Effect of MBDTA compounds on agar-grown A. thaliana.

A thaliana root lengths after treatment with increasing concentrations of either (A) MBDTA-1 or (B) MBDTA-2. Root lengths were determined using ImageJ v 1.53b and normalised against a vehicle control (1% [v/v] DMSO). Normalised data (●) (% root length) is plotted as a function of log10[inhibitor] and fitted to a nonlinear regression model (solid line) (R2 = 0.99). Data represents mean ± S.E.M. (N = 3).

Figure 7—source data 1

Effect of MBDTA compounds on agar-grown A. thaliana.

https://cdn.elifesciences.org/articles/69444/elife-69444-fig7-data1-v2.xlsx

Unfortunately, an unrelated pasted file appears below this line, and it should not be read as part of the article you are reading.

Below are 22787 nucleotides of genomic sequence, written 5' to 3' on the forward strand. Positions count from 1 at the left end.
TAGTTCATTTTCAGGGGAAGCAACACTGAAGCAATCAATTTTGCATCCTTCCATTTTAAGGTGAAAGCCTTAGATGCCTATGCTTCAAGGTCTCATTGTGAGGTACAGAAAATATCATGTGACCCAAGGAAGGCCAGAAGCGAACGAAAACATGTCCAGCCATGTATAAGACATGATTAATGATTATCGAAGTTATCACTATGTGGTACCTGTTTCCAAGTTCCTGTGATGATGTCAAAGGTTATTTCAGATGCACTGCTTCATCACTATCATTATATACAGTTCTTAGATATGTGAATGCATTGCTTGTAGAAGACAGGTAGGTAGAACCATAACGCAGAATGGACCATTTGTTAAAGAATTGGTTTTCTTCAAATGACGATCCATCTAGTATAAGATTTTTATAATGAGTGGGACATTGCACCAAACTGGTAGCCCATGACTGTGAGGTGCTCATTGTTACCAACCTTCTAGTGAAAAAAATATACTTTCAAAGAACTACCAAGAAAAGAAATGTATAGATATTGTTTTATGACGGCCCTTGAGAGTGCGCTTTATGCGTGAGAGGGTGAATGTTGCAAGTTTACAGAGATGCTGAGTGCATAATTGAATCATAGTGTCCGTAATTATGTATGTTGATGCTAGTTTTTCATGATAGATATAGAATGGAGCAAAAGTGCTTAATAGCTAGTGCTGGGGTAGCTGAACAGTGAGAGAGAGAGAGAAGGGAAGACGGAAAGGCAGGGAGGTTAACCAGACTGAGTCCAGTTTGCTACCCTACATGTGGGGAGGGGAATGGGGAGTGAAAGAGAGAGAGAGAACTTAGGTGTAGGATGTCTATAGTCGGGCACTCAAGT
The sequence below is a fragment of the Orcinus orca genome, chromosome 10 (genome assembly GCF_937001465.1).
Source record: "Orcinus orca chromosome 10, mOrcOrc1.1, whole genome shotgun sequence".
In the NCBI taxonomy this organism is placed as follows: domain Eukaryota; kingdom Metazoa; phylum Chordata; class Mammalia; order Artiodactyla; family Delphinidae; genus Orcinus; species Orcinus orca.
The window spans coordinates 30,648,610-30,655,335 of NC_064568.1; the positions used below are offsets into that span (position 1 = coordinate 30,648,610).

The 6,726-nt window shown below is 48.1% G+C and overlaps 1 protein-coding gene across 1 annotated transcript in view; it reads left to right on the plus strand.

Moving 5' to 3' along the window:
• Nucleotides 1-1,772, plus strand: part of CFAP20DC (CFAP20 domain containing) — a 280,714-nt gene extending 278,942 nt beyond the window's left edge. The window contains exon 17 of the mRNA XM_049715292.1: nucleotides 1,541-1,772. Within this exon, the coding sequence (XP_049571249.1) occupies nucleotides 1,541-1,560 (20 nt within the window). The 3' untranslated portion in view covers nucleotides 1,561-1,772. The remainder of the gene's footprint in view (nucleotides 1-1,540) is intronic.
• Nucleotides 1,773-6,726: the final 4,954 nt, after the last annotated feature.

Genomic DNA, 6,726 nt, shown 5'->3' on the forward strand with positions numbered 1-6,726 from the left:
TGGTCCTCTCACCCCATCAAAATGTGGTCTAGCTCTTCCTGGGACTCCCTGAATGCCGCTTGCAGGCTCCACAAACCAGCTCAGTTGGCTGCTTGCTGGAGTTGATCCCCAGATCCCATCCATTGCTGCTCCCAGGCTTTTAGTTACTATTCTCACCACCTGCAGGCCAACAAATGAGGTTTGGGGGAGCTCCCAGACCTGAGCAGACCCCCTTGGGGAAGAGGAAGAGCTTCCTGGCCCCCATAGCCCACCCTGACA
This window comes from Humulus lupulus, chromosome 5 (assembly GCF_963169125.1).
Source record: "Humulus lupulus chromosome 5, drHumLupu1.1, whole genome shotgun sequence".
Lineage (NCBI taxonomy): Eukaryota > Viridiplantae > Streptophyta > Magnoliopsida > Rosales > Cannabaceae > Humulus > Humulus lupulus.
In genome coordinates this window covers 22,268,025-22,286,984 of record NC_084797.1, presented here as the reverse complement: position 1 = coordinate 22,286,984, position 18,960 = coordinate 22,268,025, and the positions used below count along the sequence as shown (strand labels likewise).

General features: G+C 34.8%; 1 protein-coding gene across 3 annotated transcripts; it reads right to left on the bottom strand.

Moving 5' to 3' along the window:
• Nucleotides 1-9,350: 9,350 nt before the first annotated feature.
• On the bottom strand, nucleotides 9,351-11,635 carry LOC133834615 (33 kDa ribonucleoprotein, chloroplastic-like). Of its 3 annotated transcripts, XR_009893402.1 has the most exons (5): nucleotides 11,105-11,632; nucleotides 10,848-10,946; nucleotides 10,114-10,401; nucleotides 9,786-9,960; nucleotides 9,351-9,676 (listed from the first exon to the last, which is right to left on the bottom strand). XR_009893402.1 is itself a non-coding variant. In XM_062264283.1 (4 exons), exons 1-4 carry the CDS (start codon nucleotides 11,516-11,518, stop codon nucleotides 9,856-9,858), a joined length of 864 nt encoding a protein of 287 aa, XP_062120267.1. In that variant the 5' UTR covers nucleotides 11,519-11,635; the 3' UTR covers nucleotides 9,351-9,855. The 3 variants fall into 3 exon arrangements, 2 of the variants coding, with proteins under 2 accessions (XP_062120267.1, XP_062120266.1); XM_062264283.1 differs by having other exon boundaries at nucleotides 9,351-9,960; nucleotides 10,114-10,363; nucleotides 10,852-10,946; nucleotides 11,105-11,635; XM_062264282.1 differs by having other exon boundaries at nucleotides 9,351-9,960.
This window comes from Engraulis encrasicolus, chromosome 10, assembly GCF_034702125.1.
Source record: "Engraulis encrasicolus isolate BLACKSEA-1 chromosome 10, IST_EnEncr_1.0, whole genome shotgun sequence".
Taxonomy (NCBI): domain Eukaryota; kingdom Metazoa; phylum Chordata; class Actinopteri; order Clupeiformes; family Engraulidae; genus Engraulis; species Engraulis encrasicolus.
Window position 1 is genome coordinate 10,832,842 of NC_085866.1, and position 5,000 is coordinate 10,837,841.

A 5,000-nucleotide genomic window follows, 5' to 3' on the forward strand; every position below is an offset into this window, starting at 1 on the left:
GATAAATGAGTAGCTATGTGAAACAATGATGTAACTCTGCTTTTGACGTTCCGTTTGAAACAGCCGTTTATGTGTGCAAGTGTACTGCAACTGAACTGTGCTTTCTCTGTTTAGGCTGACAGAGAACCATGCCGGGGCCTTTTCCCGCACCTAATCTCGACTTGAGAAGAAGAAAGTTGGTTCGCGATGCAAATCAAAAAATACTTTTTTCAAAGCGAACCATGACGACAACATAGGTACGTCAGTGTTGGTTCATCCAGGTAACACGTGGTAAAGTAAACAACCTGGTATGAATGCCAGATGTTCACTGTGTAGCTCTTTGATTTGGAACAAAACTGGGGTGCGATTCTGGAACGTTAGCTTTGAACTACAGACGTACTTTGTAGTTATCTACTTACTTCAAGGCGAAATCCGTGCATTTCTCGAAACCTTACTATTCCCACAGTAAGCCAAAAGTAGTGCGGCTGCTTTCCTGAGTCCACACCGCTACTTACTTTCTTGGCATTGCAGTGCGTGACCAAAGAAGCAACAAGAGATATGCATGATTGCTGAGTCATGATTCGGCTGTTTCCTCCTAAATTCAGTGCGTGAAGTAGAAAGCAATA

Pre-emergence efficacy of inhibitors on A. thaliana grown in soil.

Treatments of (A) vehicle control (1% [v/v] DMSO), (B) 300 mg·L−1 MBDTA-1, and (C) 300 mg·L−1 MBDTA-2 given at day 0 (first day under controlled environment room conditions). A representative in triplicate of the biological replicates is shown vertically. (D) Leaf area of MBDTA-1/2-treated A. thaliana. Area was determined using ImageJ v 1.53b and normalised against a vehicle control (1% [v/v] DMSO). Data represents mean ± S.D. (n = 3).

Figure 8—source data 1

Pre-emergence efficacy of inhibitors on A. thaliana grown in soil.

https://cdn.elifesciences.org/articles/69444/elife-69444-fig8-data1-v2.xlsx

Discussion